You Reap What You Sow2013-02-01 08:44:48
Who likes asking for help? Requesting assistance from friends or colleagues is something many people have trouble doing. (Some are too comfortable depending on others, but that is another story) Society is largely based on self-sufficiency and independence. With a world filled with self-check outs, self-help books, DIY Networks, and online colleges who needs help, right?
Some people think asking for help can make you seem needy, or weak. Other people fear that it will make them appear lazy. In other words they let their pride get in the way. They are too worried about what others will think of them.
For others the reason they refuse to ask for help is just a form of fear itself, the Fear of Rejection. People are so fearful of not being accepted and being told no.They take things personal and automatically assume that “no” has something to do with someone not accepting them as a person.
Another reason people refuse to ask for help is that they just don’t want to be burdensome to someone. They feel unworthy of receiving help, or that they will be indebted to another or never able to repay them. They possess a performance driven mindset. They believe that in order to receive something they first must do something to earn it.
It seems as though people have forgotten what it means to be a community. Take the word “neighbor” for example. People think that being someone’s neighbor means that your house is next to someone else’s thus making you their “neighbor”. In the dictionary though a neighbor is defined as “one who shows kindliness or helpfulness towards his or her fellow humans”.
If you have ever had the privilege of living next to a “good” neighbor you can relate easily to this definition. You may even feel as though they are an extension of your family. You feel as though not only do they have your back but you have theirs as well. They might get your mail if needed, watch your dog, check on you when your sick, or mow your lawn if you’re ever down and out. You would do the same for them as well without having to even ask. Why? Because that’s what it means to be a good neighbor!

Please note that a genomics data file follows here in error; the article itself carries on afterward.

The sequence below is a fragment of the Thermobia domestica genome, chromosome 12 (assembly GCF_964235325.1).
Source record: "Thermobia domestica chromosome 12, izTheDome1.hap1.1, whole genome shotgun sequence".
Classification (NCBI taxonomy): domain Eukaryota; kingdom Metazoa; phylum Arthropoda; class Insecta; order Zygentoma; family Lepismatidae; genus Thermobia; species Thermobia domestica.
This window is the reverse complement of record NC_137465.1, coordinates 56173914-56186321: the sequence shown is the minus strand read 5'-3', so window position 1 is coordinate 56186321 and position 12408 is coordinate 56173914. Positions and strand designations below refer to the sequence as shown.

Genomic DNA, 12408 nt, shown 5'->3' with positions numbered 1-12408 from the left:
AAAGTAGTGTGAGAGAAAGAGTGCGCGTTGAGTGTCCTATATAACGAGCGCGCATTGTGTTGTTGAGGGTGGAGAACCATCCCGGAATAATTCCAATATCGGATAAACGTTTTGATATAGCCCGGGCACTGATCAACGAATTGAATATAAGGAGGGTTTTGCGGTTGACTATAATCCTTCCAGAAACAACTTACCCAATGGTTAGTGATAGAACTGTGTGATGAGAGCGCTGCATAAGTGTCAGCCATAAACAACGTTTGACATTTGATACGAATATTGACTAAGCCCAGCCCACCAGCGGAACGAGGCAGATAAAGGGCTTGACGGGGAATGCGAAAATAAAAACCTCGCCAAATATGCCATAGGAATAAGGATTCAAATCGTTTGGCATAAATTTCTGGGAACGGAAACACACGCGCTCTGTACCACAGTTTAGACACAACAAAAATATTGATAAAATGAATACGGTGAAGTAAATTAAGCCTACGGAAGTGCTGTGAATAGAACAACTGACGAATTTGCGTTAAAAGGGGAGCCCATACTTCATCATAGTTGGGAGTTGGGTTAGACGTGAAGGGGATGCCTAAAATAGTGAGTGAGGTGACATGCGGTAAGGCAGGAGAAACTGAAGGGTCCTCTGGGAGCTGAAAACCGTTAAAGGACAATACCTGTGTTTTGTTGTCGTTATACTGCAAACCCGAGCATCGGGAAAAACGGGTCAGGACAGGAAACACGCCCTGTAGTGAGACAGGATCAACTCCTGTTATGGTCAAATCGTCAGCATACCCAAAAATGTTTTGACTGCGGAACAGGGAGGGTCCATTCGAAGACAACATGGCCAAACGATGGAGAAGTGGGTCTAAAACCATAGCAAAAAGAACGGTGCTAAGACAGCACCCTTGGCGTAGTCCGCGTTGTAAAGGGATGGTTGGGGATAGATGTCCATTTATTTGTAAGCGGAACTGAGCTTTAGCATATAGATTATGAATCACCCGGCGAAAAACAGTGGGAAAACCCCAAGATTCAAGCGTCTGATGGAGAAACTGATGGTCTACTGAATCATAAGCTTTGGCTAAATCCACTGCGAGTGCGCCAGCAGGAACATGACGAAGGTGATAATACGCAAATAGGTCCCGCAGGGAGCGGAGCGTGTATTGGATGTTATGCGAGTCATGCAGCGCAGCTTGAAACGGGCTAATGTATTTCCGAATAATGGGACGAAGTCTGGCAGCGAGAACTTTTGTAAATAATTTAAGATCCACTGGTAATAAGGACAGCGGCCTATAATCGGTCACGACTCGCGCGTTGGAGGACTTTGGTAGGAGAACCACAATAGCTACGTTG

Today many are self focused and although independence is good, the importance of relationships gets over looked. Good relationships carry over into your community. Take pride in where you live, help one another, and don’t be afraid to ask for help yourself. By asking for help barriers are broken and walls come down, and most importantly lines of communication are established. As many can attest, communication is key to building relationships and vital at maintaining them.
There is truth in the saying “It’s not what you know but who”. The people you have relationships with can help you get things done, and while pulling form each others strengths you can get more accomplished than on your own. You may know a whole lot but no matter what “two heads are better than one”.
As you know non-profit organizations depend solely on relationships with volunteers, and the donations of people in the community. Working together, supporting one another, and coming together as a whole is a very important principal to Durant Main Street. At Durant Main Street we have faith in the promise “Let us not become weary in doing good, for at the proper time we will reap a harvest if we do not give up” Galatians 6:9. As long as we sow into the community with a pure heart and passion to help the city, we should hold our head high, humble ourselves, and know asking for help is part of our original design.
We look forward to helping the community and want to be apart in as many ways as possible, and hope to gain the same from our “neighbors”. For more information on how to help the Durant Main Street Program, or if there is someone in our community that can be helped through our program please do not hesitate to contact us at 580-924-1550, find us on FB or on our website at www.durantmainstreet.org.